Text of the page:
What Singapore's foodies taught us about the hawker scene

Tayla Gentle
By Tayla Gentle
almost 2 years ago
4 min read

Meet Alvin See and Mark Ong – big time foodies, long time friends and local experts on the Singapore hawker scene. We met up with the chef/sommelier and professional food photographer for a weekday lunch at the Tiong Bahru centre where they sat us down, fed us the best char siu of our lives and explained the ways of the hawker world. 

Here’s what we learned: 

1. It’s okay to drink pinot out of plastic cups 

Okay, so straight up – wine isn’t available at most hawker centres. You can get a bowl of thick lor mee for next to nothing but the chances of finding a chill chardonnay in the fridge next to your favourite noodle vendor is very unlikely. That said, all you vinophiles needn’t despair because there are no rules against BYO. Which means your lunch just got even more mofo. 


Do as I did and carry a bottle of Tasmania pinot noir in your handbag, snag a few plastic cups and pair the sucker with that succulent char sui you’ve been craving all week. Sommelier Alvin gives this move several ticks of approval because a) “bringing your wine to the centre is much more efficient than trying to keep takeaway food warm on the ride home” and b) “char sui and pinot is a match made in heaven”.  Get learned, friends.

2. Michelin stars are great, but a crowd is better 

Lunch time is considered peak hour at Tiong Bahru. The business throngs pour in hunting down a bit of fried bean curd here or a rice cake there, slurping down some serious broth before rushing back to the office. But for hawker newbies like us, the most intimidating part of the process was determining which hokkien mee stall was the best. A decision made exponentially harder when you’re surrounded by several stalls all promising the same “tasty, tasty”.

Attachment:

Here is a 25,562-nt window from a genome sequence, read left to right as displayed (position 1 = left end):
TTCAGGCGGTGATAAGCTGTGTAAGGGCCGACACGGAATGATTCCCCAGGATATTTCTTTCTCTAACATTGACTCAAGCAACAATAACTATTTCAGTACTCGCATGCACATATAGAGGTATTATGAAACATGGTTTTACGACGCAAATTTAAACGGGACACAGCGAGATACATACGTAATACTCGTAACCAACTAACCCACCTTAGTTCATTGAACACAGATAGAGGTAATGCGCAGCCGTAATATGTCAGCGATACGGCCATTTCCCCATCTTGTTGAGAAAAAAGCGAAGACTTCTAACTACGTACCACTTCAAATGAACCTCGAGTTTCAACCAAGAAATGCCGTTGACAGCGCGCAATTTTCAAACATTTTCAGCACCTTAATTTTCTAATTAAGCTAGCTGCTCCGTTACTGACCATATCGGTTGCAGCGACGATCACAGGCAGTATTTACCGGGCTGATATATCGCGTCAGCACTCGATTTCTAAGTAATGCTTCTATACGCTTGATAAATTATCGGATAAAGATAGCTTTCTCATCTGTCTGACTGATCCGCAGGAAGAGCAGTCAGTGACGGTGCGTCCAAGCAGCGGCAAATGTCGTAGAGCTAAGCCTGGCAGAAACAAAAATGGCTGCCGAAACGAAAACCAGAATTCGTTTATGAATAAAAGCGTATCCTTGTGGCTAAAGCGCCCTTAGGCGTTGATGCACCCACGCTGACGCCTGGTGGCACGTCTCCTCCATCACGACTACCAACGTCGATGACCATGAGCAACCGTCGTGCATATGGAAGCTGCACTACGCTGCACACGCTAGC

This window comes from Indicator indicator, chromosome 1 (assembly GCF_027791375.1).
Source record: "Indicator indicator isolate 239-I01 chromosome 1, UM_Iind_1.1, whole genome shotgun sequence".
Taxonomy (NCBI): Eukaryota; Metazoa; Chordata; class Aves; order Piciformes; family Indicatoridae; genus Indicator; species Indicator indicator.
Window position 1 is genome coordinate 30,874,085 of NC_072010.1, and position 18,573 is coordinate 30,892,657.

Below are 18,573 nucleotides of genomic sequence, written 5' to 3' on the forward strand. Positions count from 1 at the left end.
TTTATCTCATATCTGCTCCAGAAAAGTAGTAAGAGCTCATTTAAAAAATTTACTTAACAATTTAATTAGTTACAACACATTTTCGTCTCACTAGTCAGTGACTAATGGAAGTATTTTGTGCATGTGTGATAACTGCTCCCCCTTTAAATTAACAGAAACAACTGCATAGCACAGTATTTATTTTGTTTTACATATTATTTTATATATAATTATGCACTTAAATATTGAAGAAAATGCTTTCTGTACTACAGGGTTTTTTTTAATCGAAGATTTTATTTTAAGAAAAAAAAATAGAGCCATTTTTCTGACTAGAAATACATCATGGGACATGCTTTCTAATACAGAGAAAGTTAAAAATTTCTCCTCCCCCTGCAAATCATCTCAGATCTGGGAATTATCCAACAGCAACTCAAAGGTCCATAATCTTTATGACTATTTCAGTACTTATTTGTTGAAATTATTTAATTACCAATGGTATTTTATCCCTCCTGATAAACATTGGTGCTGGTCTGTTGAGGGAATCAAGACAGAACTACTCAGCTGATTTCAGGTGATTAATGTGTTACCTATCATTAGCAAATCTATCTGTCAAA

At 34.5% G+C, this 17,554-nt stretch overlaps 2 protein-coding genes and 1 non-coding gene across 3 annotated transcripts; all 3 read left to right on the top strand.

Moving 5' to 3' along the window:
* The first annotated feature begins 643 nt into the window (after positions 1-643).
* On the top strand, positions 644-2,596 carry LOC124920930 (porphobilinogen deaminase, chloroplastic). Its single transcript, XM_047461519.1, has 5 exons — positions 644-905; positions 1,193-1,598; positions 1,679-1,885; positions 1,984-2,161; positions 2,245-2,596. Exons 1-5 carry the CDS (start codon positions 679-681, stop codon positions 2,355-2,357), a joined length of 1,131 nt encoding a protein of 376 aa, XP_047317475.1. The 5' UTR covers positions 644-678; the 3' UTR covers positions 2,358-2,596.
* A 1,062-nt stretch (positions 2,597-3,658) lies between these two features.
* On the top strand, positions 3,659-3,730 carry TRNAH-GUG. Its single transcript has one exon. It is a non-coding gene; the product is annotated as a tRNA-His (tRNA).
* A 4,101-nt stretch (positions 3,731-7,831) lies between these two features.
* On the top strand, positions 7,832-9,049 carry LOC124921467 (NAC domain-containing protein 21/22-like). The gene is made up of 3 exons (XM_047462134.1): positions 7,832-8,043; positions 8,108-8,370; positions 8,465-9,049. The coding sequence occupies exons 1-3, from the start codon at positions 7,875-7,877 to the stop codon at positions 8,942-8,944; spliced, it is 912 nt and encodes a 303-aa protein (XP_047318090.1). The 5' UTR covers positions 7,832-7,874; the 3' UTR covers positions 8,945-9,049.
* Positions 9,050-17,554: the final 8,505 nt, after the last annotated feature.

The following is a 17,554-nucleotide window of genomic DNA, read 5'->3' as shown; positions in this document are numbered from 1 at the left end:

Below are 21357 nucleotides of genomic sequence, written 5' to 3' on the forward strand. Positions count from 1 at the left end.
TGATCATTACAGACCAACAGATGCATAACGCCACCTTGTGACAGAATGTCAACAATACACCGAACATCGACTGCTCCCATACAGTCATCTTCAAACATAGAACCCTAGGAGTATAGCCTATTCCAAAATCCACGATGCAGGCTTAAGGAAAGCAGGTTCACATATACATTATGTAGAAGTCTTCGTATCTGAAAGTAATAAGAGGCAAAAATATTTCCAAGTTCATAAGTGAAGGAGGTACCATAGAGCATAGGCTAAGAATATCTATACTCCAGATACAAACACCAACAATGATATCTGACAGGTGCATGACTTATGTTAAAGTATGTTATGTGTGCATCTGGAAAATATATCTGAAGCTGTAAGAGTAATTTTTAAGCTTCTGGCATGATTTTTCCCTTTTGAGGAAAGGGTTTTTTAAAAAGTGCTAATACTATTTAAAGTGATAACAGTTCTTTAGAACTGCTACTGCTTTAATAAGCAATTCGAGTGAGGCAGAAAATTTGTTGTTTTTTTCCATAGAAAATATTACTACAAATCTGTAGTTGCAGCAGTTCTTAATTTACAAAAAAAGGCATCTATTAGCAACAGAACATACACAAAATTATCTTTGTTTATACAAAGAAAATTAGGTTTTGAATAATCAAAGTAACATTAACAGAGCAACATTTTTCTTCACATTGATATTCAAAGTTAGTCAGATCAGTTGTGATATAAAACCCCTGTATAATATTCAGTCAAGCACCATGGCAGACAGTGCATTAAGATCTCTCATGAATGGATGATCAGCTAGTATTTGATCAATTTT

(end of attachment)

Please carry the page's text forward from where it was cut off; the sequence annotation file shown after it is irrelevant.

Enter Mark with this piece of sage advice: “follow the crowd”. Wiser words were never said, I’m pretty sure he’s Singaporean Yoda. If you’re looking for the best wanton mee, all you have to do is find the vendor with the longest line and pull up a place in the queue. Because while awards are one thing, you can’t beat a local palate. 

3.  Always go for the armpit 

Probably the best meal of our hawker degustation was the char sui. The man behind the pork perfection is a local legend, and the 1pm crowd was obvious testament to his skills. 

Because Alvin is a very, very good human being he called ahead to order in the juiciest cut – the armpit. I was equal parts appreciative and unnerved. But fear not, it tastes like sweet yet salty heaven, and I was unsurprised to hear the stall serves up over 400 plates a day. 

4. Styling your food is always acceptable

If you think 24-70mm lenses and next level depth of field is only appropriate when shooting the fine dining scene, think again. It doesn’t matter whether you’re eating off your grandma’s best china or a simple paper plate, what matters most is the food on it. And the dishes at Singapore’s hawker centres are works of art. 

So, much like a twentysomething girl at brunch, don’t be afraid to rearrange the sauce dishes and stand up for a better vantage point. To see how it’s done by the pros, check out Mark’s instagram here

5. Get adventurous with your wine pairings

Pairing wine with hawker food is an opportunity to get adventurous with your vino choices. Alvin had a few pointers for us, namely: try not to let strong food flavours overpower light wines; slightly sweeter wines handle spice well; and don’t forget about red wine, just because it’s hot outside. 

Recommendations include wanton mee and a good rizza, chwee kueh and a bottle of Champers and lor mee matched with a delicate rosé. Oh, and obviously, armpit char siu and pinot noir out of plastic cups.